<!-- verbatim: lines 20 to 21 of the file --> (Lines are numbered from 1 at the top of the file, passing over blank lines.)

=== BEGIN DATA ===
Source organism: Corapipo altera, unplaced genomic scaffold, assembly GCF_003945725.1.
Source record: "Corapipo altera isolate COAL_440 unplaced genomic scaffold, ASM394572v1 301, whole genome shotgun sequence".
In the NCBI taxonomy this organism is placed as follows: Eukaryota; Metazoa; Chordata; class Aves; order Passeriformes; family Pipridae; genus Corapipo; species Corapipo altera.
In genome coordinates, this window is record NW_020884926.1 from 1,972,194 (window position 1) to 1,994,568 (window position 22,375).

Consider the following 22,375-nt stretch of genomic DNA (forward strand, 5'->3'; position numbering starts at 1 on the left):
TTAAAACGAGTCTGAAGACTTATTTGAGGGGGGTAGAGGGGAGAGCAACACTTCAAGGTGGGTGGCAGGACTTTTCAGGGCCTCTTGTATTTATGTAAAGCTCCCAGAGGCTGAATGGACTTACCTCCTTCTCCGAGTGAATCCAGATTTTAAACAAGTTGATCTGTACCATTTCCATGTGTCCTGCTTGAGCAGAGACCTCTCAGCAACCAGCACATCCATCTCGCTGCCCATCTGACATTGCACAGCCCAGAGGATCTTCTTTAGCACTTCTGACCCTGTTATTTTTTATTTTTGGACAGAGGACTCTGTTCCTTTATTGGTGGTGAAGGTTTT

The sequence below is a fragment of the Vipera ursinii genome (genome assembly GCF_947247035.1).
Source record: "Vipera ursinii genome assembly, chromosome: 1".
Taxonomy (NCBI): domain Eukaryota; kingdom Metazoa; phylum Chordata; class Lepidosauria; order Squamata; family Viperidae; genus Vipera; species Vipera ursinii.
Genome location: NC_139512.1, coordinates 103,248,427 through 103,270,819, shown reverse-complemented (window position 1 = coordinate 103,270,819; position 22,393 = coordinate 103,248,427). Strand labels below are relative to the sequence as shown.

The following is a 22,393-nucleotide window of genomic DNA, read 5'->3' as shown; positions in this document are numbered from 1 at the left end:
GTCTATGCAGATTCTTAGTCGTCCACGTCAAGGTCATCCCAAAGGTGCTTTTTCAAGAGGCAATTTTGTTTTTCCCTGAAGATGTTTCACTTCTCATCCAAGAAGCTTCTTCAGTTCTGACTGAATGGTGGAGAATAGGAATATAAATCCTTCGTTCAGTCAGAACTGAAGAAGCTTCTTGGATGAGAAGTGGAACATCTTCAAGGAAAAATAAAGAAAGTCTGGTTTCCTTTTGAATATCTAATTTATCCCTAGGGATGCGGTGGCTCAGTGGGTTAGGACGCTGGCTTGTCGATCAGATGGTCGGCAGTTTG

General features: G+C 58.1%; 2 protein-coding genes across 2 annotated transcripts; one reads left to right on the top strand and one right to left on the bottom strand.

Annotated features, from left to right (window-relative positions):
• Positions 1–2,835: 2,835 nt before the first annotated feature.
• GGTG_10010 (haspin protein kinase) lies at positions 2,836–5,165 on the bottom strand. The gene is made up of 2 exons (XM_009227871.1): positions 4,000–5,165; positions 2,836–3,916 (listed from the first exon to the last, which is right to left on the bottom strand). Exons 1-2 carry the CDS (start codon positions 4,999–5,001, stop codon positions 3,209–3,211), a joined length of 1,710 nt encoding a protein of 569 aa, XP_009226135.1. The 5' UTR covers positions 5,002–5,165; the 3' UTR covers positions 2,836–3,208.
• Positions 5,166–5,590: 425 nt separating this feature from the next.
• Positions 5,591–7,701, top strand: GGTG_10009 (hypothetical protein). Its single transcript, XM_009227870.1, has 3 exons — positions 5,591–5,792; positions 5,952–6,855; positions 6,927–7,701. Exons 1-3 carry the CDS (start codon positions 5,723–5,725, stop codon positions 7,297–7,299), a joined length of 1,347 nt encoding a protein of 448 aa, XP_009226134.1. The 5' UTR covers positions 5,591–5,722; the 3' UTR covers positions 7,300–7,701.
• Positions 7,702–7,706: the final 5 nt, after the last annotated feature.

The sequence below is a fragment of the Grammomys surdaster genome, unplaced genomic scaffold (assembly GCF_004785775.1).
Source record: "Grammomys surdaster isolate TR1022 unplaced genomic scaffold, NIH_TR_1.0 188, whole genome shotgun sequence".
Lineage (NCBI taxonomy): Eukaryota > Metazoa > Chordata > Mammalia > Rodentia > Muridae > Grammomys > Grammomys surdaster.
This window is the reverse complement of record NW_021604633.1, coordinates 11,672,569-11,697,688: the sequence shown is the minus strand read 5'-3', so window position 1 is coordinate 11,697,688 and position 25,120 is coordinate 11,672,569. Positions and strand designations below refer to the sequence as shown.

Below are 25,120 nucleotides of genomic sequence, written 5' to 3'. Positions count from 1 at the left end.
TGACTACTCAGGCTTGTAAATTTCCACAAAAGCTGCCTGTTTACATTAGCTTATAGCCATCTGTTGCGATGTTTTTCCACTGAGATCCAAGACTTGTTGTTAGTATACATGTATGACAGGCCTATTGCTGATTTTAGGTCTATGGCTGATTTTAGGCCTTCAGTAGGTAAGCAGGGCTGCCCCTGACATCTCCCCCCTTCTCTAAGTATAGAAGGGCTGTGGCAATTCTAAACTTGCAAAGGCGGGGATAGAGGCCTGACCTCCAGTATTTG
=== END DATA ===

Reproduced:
The sequence below is a fragment of the Grammomys surdaster genome, unplaced genomic scaffold (assembly GCF_004785775.1).
Source record: "Grammomys surdaster isolate TR1022 unplaced genomic scaffold, NIH_TR_1.0 188, whole genome shotgun sequence".